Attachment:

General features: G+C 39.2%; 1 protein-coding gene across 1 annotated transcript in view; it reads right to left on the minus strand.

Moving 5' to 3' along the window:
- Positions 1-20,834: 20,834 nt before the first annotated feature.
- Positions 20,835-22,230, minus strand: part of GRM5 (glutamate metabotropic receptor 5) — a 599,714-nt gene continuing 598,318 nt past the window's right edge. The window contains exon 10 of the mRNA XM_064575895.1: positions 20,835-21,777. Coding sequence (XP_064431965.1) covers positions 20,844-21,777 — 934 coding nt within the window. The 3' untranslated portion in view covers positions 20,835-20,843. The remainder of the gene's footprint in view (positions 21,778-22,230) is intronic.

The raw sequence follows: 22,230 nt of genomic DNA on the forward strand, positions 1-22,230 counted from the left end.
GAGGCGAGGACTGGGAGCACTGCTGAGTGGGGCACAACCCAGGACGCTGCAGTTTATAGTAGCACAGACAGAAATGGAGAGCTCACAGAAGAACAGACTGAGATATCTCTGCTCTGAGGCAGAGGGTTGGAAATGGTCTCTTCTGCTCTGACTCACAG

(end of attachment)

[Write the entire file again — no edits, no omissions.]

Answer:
General features: G+C 39.2%; 1 protein-coding gene across 1 annotated transcript in view; it reads right to left on the minus strand.

Moving 5' to 3' along the window:
- Positions 1-20,834: 20,834 nt before the first annotated feature.
- Positions 20,835-22,230, minus strand: part of GRM5 (glutamate metabotropic receptor 5) — a 599,714-nt gene continuing 598,318 nt past the window's right edge. The window contains exon 10 of the mRNA XM_064575895.1: positions 20,835-21,777. Coding sequence (XP_064431965.1) covers positions 20,844-21,777 — 934 coding nt within the window. The 3' untranslated portion in view covers positions 20,835-20,843. The remainder of the gene's footprint in view (positions 21,778-22,230) is intronic.

The raw sequence follows: 22,230 nt of genomic DNA on the forward strand, positions 1-22,230 counted from the left end.
GAGGCGAGGACTGGGAGCACTGCTGAGTGGGGCACAACCCAGGACGCTGCAGTTTATAGTAGCACAGACAGAAATGGAGAGCTCACAGAAGAACAGACTGAGATATCTCTGCTCTGAGGCAGAGGGTTGGAAATGGTCTCTTCTGCTCTGACTCACAG